This is a Prismacolor.
This is probably the most common colored pencil and arguably one of the highest quality brands.
These are great.
I like to sharpen them both ends so that I have two points.
Again, if you like drawing and you head to the art store, these would be readily available.
I would recommend picking some of these up, especially a black, a dark, or a gray.
Finally, the last thing we’ll talk about is the pastel.
The pastel is a very, very soft mark.
Pastels are known for coloring.
This is kind of an oily base.
This is very similar to paintings, which is more advanced.
You can have a lot of fun drawing with pastel, with black pastel.
They typically come in sticks.
This is really, really soft.
Again, later they see the kind of mark you can make, but this is great for going really
dark and making big, bold strokes, big bold marks.
Not so much good for detail, at least a big stick like this, but pastel is great if you
want a lot of coverage.
If you want to do big, bold drawings, make big, bold marks, and you want to go dark quickly,
pastel is a great choice.
Again, these are fairly common and easy to find, especially in stick form like this.
Okay, you’ve seen some of the common pencils and drawing materials and drawing tools you’ll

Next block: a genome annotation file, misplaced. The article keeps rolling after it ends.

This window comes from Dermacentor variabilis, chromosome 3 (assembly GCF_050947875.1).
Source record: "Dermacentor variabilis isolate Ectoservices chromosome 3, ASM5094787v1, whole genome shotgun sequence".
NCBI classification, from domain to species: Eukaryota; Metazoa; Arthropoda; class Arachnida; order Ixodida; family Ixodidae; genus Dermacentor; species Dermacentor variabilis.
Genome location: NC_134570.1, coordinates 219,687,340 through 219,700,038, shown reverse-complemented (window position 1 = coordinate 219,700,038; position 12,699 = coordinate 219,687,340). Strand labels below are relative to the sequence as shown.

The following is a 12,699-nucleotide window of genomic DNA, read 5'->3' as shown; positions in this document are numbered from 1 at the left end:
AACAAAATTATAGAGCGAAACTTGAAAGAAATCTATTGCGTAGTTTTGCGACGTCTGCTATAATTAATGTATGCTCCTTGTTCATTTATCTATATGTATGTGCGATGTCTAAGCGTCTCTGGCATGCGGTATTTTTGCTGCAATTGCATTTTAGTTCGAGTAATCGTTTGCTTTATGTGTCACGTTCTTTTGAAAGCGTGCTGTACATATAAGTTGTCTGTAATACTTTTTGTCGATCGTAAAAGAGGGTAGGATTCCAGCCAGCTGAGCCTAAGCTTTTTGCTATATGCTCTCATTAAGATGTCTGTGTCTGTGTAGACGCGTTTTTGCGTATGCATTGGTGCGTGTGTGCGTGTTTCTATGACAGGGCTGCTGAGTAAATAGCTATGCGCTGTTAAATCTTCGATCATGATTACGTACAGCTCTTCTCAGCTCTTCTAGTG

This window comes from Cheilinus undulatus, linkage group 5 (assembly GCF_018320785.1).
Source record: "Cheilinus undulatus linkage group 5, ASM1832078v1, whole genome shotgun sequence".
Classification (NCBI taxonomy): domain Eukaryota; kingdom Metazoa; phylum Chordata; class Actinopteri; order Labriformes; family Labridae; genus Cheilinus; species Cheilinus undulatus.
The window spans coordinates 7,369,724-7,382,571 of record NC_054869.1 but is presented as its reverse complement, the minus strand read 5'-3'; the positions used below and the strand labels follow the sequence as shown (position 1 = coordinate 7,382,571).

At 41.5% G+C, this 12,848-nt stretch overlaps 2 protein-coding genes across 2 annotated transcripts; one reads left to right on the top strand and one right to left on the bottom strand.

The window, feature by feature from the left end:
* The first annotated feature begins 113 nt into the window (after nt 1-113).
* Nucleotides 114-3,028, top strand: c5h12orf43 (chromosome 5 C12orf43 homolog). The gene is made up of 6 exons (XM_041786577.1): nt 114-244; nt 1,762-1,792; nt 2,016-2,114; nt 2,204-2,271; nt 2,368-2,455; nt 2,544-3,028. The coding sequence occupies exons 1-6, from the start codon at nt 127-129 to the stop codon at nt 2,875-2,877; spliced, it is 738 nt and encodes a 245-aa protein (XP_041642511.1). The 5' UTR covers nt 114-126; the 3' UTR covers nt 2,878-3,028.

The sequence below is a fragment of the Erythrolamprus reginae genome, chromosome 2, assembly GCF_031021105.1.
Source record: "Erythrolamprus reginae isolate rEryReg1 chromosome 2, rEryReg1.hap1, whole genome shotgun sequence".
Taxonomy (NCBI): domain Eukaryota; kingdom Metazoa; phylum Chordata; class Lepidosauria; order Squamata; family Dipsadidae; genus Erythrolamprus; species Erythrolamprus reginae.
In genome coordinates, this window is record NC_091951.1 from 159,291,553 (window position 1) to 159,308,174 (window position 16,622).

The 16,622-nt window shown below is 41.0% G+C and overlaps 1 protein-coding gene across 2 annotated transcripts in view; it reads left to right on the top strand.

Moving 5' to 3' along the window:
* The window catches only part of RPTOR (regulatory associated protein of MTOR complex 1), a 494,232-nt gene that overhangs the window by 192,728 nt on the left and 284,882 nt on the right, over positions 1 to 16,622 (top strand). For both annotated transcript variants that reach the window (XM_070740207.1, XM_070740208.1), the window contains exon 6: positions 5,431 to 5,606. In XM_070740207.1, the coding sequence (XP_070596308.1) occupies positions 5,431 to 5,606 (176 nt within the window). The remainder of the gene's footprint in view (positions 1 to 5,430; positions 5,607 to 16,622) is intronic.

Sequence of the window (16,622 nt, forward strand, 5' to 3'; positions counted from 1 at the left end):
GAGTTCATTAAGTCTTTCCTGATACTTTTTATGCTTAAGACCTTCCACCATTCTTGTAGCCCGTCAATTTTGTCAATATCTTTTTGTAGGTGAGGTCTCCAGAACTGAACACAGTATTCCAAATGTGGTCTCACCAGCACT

see at the art store when you begin your drawing journey.
Now, Heather is going to show you which one to choose for the type of marks that you want
Alright, so Chris got us all fired up to start making marks.
You guys have probably already been drawing while you watched that, you could hardly stand it.
We’re looking for what type of tools will give us which type of marks.
If we’re looking at a thinner, sharper kind of line, this would be just a graphite clicky pencil.
You can get a really, really fine tight line.
Another kind of graphite that is going to be very, very similar.
If we want to do like a more kind of tonal line or a thicker line, something where we
want to fill in a greater space at a time, something like a Conté can also give us one
of these tight lines like this.
When you sharpen it, if you want to take it down, you can make the tip also function on
So, by preparing it this way, you can draw both on the tip and just take it and get some